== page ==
Abstract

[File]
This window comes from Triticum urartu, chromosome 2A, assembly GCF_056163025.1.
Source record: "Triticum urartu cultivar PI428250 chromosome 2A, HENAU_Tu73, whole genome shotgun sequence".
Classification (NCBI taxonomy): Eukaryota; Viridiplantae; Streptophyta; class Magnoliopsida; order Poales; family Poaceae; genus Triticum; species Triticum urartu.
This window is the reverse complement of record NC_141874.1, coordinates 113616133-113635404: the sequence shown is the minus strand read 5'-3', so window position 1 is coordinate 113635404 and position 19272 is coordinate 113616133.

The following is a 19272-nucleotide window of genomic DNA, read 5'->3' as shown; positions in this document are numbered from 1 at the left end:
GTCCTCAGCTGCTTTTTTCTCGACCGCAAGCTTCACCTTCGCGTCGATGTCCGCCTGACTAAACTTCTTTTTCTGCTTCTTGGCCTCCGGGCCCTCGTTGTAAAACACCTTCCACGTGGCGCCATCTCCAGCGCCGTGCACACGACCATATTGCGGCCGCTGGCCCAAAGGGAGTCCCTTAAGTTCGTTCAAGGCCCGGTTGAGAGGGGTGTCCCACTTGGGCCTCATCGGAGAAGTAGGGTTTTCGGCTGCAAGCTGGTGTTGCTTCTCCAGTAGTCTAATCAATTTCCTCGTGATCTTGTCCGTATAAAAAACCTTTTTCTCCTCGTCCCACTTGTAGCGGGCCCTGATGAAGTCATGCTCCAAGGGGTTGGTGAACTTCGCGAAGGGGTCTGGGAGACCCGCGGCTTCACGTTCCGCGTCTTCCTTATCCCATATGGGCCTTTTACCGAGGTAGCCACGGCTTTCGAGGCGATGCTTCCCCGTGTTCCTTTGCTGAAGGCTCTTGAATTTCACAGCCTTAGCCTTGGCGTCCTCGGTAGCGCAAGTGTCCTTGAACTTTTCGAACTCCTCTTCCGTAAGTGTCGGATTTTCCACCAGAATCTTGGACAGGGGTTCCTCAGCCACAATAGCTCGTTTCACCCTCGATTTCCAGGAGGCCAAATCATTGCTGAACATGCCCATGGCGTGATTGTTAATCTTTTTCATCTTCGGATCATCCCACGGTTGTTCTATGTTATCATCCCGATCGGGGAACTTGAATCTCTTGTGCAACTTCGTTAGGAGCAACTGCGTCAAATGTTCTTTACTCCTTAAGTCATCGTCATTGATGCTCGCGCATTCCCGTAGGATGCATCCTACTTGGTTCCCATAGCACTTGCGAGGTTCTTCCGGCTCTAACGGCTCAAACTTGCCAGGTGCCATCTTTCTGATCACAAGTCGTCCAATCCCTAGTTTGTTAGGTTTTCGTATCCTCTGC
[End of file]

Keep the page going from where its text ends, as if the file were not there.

The chimeric BCR-ABL gene, originated by the Philadelphia chromosome, encodes a fusion protein, BCR-ABL, bearing unregulated tyrosine kinase activity, the pivotal pathogenetic step of chronic myeloid leukemia (CML). Imatinib, an inhibitor of the BCR-ABL tyrosine kinase, significantly improves the outcome of patients with CML. Although the majority of CML patients are responsive to imatinib, a subset of patients loses the response and some progress to accelerated- or blast-phase CML. The understanding of mechanisms of imatinib resistance has led to the development of novel BCR-ABL inhibitors; among these, dasatinib emerged as the most promising, being approximately 300-fold more potent than imatinib; it also inhibits SRC family kinases. Preliminary data, after the introduction of dasatinib in clinical trials, in patients with CML, suggest that this drug is safe and well tolerated; furthermore, the majority of patients with imatinib-resistant disease achieved objective responses, although the durability of responses remains to be defined. Recently, dasatinib emerged as a potent inhibitor of imatinib-resistant protein tyrosin kinase (KIT) activation loop mutants and it is able to induce apoptosis in mast cell and leukemic cell lines expressing these mutations. The preclinical data concerning its activity on several human solid tumor lines widen new opportunities for their use outside CML.